In addition, I’m proud to share the thoughts of the co-chairs of the Congressional Hellenic Caucus, Congresswoman Carolyn Maloney (D-NY), and Congressman Gus Bilirakis (R-FL), about AHI’s work: “As co-chairs of the Congressional Caucus on Hellenic Issues, we rely on the American Hellenic Institute’s fervent advocacy of the rule of law and focus on pressing issues in Greece and Cyprus that demand Congressional attention. From the hands of legendary Gene Rossides to Nick Larigakis’s leadership today, AHI continues to set the standard of passionate, reasoned education and advocacy. For the 20-plus years of our Caucus’ existence, AHI has been a principal contributor and advisor that has significantly helped shape the Eastern Mediterranean geopolitical landscape.”
Annually, the AHI Foundation conducts a foreign policy trip to Greece and Cyprus for college students so the Greek-American community’s young leaders can learn and witness firsthand the policy challenges that Greece and Cyprus face. Since the program’s inception nine years ago, these students have brought that knowledge back to the United States, have shared it with their families and friends, and have published their experiences and findings. Furthermore, alumni of the program have gone to careers in Washington, working on Capitol Hill, in the administration, and with prominent think tanks.
In October 2010, I participated as a panelist at a landmark AHEPA-hosted forum on the emerging relations between Greece and Israel. Since then, AHI, along with AHEPA, B’nai B’rith International and the Conference of Presidents of American Jewish Organizations have embarked on two Leadership Missions to Greece, Cyprus and Israel in 2014 and 2016. We will embark on our third Mission this January. This groundbreaking initiative is now being replicated by other groups.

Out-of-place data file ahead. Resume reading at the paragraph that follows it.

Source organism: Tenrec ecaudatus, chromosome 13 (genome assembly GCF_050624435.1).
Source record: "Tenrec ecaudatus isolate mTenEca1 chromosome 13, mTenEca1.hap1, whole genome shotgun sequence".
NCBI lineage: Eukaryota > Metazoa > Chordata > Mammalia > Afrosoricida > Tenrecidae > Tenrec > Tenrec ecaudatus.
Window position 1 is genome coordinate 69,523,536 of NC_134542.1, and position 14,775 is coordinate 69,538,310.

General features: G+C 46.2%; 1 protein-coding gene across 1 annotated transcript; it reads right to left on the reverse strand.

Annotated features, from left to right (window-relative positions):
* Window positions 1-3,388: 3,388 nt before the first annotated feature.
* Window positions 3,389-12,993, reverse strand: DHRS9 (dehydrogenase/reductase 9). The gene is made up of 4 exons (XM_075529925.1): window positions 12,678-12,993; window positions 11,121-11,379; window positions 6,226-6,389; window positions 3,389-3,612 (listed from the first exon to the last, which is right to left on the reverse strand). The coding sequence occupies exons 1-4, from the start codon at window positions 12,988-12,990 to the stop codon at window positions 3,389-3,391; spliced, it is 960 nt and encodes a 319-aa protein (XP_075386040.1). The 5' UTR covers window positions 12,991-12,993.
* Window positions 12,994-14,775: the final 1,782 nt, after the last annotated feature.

As far as I’m aware, the Greek government has been fairly vocal that relations between the United States and Greece are the best they have been. Is this by accident? Is this by the work of only one organization? No. Each and every organization has played a role – and has played it very well.
Perhaps it’s incumbent upon the Greek government to understand how effective lobbying works in Washington and hire the proper lobbying firms, like Turkey has, and continues to do, at costs of millions and millions of dollars.
Therefore, I must ask, why didn’t Kathimerini report on all of these events, programs, and initiatives? Where was the curiosity among its journalists to interview our enthusiastic and eager-to-learn student groups and our fact-finding delegations from across the Greek and Jewish diaspora? Why has the newspaper been unable to see what others clearly have seen?
Unfortunately, it is disappointing that an experienced and distinguished journalist such as Mr Papachelas, who spent several years working in Washington, completely missed the target in his assessment of the effective role Greek-American organizations play.
President, American Hellenic Institute